NASCAR: Drivers prefer resin-covered racing surface rather than PJ1

BROOKLYN, MICHIGAN - AUGUST 22: Kyle Larson, driver of the #5 Cincinnati Chevrolet, and Chase Elliott, driver of the #9 NAPA Auto Parts Chevrolet, lead the field to the green flag to start the NASCAR Cup Series FireKeepers Casino 400 at Michigan International Speedway on August 22, 2021 in Brooklyn, Michigan. (Photo by Logan Riely/Getty Images)

Sunday’s NASCAR Cup Series race at Michigan International Speedway was different than what we’ve seen before. Typically, the NASCAR sanctioning body would spray PJ1 in the corners in an attempt to create grip for multi-groove racing. PJ1 made grip but would make racing less entertaining as cars drive significantly easier through the grip.

For Sunday’s Firekeepers Casino 400, NASCAR ditched the PJ1 in place of resin in the corners. Like PJ1, the goal is to create a multi-groove racing surface. However, the resin made the cars still difficult to drive, and we saw one of the best races at Michigan International Speedway in recent history.

The race was in a sense a hybrid version of a superspeedway race. Cars were bump drafting down the straightaways and working together at high speeds. There was a lot of three or four-wide racing, and it led to an entertaining race.

NASCAR used resin in the corners at Nashville Superspeedway in June and saw entertaining racing come out of it. Nashville is a concrete-covered racing surface while Michigan isn’t, so teams weren’t sure if the racing product would be as good on Sunday.

However, drivers and fans seem to agree that the resin makes for better racing.

Ryan Blaney: “You could go up there and feel it. I didn’t think it was, like, overkill amounts of grip, like the PJ1 had here. I thought the PJ1 had crazy amounts of grip. I thought the resin kind of wasn’t great but it wasn’t bad either. You could kind of play around with it while also running the bottom or the middle. I thought it was thumbs up for me.. I thought it was good middle ground between not having anything and the PJ1”.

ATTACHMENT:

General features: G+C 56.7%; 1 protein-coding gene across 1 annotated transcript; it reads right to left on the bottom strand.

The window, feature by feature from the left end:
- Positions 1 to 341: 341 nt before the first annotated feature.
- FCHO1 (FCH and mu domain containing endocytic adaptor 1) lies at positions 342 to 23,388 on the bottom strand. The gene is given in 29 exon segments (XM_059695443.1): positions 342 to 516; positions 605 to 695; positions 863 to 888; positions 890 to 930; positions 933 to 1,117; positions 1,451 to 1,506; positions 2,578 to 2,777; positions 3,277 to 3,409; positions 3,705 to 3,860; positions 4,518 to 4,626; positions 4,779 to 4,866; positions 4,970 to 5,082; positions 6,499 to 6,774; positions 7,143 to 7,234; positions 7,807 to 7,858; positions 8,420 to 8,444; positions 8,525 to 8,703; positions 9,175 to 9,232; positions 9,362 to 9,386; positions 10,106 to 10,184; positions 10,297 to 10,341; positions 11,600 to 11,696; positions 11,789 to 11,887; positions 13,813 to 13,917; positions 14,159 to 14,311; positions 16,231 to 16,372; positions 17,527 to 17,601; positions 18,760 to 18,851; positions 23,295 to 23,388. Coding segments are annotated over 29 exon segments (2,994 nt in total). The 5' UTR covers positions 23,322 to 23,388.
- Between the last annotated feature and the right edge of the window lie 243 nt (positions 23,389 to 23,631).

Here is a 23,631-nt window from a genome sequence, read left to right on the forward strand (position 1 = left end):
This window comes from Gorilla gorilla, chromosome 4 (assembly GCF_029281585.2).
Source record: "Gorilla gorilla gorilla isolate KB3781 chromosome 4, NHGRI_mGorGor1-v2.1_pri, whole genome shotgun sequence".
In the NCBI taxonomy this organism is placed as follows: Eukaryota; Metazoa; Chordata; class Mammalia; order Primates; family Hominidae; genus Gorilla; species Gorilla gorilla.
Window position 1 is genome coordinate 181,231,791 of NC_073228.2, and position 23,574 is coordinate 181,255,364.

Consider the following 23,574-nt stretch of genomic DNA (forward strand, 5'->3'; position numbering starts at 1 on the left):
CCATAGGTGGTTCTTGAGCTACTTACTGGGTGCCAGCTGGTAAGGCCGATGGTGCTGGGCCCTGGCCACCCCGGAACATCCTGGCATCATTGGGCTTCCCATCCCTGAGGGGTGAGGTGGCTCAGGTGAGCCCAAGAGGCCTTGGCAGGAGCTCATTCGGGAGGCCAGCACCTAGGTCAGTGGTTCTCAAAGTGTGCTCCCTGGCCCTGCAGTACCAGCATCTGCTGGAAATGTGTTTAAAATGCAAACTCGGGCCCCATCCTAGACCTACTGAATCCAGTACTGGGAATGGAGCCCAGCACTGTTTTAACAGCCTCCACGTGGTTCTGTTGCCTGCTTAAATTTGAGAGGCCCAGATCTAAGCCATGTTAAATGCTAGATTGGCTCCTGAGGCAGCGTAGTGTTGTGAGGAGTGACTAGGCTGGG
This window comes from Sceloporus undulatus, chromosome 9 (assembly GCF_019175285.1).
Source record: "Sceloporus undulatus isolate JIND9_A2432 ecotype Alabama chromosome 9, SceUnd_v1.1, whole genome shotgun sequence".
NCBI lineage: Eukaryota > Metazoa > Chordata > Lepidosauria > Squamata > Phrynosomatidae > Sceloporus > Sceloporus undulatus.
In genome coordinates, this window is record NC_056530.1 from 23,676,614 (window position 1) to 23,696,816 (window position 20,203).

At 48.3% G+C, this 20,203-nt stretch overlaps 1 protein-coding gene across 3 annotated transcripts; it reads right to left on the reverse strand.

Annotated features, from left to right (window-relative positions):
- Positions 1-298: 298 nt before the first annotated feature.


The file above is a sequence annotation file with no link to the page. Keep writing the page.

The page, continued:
Tyler Reddick: “Resin showed that it had promise. We got to use it in Michigan, and seeing how much different it was compared to what PJ1 has been like Michigan in the past was very promising as well. I’m definately excited to use it at tracks where we’ve used PJ1 in the past. You could move around on it, it wasn’t icy before it got worked in. [There’s] more grip available when it hasn’t been ran on, but it doeasn’t get so gripped up and ridiculous that you can’t run anywhere but in PJ1. I though that was a great gain with the resin”.

William Byron: “I was always kind of against the PJ1 because I felt like it was unpredictible and it was causing a lot of crashes in practice. When you watch the Truck Series or Xfinity [Series] guys go out there and crash right away, that isn’t really fair. It’s not neccessarily driver error, some of it is the track. I think the resin has made the track more foregiving. When I went to block the No. 11 [at Michigan] and held him off, I was up there in the resin and way too high because of the contact there and saved it — I don’t know if that would’ve happened with the PJ1. So, I think it’s better to not have someting on the track that is detrimental and makes you race more cautiously. I feel like having a little bit more grip and an option to go to, but not something that is dominant is perfect”.

The NASCAR Cup Series returns to action on Saturday night at Daytona International Speedway.